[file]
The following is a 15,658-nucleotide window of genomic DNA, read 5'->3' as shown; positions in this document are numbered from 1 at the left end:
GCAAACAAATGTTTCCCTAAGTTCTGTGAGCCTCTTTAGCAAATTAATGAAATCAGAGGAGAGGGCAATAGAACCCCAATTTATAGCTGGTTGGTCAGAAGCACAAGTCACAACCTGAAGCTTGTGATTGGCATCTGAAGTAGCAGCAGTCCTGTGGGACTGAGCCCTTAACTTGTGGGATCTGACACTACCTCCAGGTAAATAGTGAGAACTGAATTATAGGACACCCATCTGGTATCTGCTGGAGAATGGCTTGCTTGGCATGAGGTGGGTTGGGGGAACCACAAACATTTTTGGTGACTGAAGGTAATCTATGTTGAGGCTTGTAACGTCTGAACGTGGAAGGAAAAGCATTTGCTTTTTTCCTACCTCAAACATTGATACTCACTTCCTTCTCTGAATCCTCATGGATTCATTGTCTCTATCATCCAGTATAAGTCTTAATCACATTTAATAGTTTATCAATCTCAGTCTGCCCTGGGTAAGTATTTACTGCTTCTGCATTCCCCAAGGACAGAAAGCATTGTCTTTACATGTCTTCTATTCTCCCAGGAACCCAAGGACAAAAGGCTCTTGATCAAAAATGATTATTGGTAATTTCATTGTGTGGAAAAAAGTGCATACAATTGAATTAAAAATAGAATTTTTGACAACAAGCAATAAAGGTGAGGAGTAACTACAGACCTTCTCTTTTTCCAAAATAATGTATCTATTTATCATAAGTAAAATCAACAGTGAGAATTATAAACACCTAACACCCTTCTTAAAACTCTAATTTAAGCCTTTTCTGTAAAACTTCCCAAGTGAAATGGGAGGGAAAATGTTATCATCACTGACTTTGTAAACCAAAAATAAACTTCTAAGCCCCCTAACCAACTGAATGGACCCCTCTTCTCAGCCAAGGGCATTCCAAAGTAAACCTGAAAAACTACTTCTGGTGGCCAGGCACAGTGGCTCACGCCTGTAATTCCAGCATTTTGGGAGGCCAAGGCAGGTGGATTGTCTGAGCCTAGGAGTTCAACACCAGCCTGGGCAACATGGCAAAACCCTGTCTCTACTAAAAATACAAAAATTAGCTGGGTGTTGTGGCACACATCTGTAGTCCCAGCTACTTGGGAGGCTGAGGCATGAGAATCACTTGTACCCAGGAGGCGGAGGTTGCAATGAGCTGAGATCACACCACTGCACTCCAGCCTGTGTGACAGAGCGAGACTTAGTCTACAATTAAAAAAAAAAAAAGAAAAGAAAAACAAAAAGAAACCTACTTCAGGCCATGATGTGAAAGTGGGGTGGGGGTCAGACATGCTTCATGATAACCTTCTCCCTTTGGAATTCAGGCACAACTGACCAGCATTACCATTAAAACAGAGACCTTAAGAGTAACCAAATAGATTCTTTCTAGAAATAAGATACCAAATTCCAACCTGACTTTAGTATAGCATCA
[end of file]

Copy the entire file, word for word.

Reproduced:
The following is a 15,658-nucleotide window of genomic DNA, read 5'->3' as shown; positions in this document are numbered from 1 at the left end:
GCAAACAAATGTTTCCCTAAGTTCTGTGAGCCTCTTTAGCAAATTAATGAAATCAGAGGAGAGGGCAATAGAACCCCAATTTATAGCTGGTTGGTCAGAAGCACAAGTCACAACCTGAAGCTTGTGATTGGCATCTGAAGTAGCAGCAGTCCTGTGGGACTGAGCCCTTAACTTGTGGGATCTGACACTACCTCCAGGTAAATAGTGAGAACTGAATTATAGGACACCCATCTGGTATCTGCTGGAGAATGGCTTGCTTGGCATGAGGTGGGTTGGGGGAACCACAAACATTTTTGGTGACTGAAGGTAATCTATGTTGAGGCTTGTAACGTCTGAACGTGGAAGGAAAAGCATTTGCTTTTTTCCTACCTCAAACATTGATACTCACTTCCTTCTCTGAATCCTCATGGATTCATTGTCTCTATCATCCAGTATAAGTCTTAATCACATTTAATAGTTTATCAATCTCAGTCTGCCCTGGGTAAGTATTTACTGCTTCTGCATTCCCCAAGGACAGAAAGCATTGTCTTTACATGTCTTCTATTCTCCCAGGAACCCAAGGACAAAAGGCTCTTGATCAAAAATGATTATTGGTAATTTCATTGTGTGGAAAAAAGTGCATACAATTGAATTAAAAATAGAATTTTTGACAACAAGCAATAAAGGTGAGGAGTAACTACAGACCTTCTCTTTTTCCAAAATAATGTATCTATTTATCATAAGTAAAATCAACAGTGAGAATTATAAACACCTAACACCCTTCTTAAAACTCTAATTTAAGCCTTTTCTGTAAAACTTCCCAAGTGAAATGGGAGGGAAAATGTTATCATCACTGACTTTGTAAACCAAAAATAAACTTCTAAGCCCCCTAACCAACTGAATGGACCCCTCTTCTCAGCCAAGGGCATTCCAAAGTAAACCTGAAAAACTACTTCTGGTGGCCAGGCACAGTGGCTCACGCCTGTAATTCCAGCATTTTGGGAGGCCAAGGCAGGTGGATTGTCTGAGCCTAGGAGTTCAACACCAGCCTGGGCAACATGGCAAAACCCTGTCTCTACTAAAAATACAAAAATTAGCTGGGTGTTGTGGCACACATCTGTAGTCCCAGCTACTTGGGAGGCTGAGGCATGAGAATCACTTGTACCCAGGAGGCGGAGGTTGCAATGAGCTGAGATCACACCACTGCACTCCAGCCTGTGTGACAGAGCGAGACTTAGTCTACAATTAAAAAAAAAAAAAGAAAAGAAAAACAAAAAGAAACCTACTTCAGGCCATGATGTGAAAGTGGGGTGGGGGTCAGACATGCTTCATGATAACCTTCTCCCTTTGGAATTCAGGCACAACTGACCAGCATTACCATTAAAACAGAGACCTTAAGAGTAACCAAATAGATTCTTTCTAGAAATAAGATACCAAATTCCAACCTGACTTTAGTATAGCATCA